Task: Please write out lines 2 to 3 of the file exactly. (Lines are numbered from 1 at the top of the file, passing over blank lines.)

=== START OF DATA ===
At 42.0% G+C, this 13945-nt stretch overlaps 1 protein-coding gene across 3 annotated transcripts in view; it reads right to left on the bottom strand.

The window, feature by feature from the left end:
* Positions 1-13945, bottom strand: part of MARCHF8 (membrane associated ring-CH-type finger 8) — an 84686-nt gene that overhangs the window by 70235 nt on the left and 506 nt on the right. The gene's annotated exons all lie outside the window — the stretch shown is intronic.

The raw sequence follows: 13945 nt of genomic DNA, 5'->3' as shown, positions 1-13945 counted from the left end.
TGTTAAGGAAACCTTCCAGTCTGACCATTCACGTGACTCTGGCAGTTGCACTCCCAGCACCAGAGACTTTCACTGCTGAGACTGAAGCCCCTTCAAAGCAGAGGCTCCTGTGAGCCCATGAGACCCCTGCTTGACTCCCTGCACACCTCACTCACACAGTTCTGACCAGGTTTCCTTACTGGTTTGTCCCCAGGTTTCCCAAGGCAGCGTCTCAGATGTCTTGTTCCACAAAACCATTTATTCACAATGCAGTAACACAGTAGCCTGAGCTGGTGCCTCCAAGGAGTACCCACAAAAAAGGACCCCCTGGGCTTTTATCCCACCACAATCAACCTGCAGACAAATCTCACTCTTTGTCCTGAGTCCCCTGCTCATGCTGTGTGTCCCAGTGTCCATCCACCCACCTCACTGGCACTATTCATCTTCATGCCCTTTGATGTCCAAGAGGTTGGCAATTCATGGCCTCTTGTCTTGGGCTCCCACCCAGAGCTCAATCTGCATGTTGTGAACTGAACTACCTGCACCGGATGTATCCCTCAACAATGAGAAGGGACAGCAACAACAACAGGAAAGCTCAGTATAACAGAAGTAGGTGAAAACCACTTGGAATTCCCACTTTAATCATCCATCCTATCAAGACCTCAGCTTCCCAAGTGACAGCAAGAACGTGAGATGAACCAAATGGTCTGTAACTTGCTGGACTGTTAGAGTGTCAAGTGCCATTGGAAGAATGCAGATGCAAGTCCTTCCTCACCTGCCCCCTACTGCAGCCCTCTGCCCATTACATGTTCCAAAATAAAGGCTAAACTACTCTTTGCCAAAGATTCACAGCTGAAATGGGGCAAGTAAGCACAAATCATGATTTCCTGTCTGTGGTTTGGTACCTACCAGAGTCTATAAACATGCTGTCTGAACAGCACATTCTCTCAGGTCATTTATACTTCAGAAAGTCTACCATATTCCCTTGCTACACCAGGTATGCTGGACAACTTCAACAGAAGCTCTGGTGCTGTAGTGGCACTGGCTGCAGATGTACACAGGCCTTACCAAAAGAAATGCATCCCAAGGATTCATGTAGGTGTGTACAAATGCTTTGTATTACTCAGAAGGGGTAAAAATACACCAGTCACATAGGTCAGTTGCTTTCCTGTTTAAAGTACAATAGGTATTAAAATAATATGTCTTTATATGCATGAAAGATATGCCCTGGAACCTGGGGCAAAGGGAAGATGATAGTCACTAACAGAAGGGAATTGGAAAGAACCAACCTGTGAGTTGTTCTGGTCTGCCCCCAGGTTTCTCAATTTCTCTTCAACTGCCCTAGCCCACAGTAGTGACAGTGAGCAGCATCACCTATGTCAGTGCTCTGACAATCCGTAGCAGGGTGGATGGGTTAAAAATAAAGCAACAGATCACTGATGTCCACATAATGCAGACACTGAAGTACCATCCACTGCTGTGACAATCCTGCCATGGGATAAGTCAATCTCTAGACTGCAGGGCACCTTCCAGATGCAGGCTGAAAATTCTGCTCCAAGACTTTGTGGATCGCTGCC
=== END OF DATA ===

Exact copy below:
The window, feature by feature from the left end:
* Positions 1-13945, bottom strand: part of MARCHF8 (membrane associated ring-CH-type finger 8) — an 84686-nt gene that overhangs the window by 70235 nt on the left and 506 nt on the right. The gene's annotated exons all lie outside the window — the stretch shown is intronic.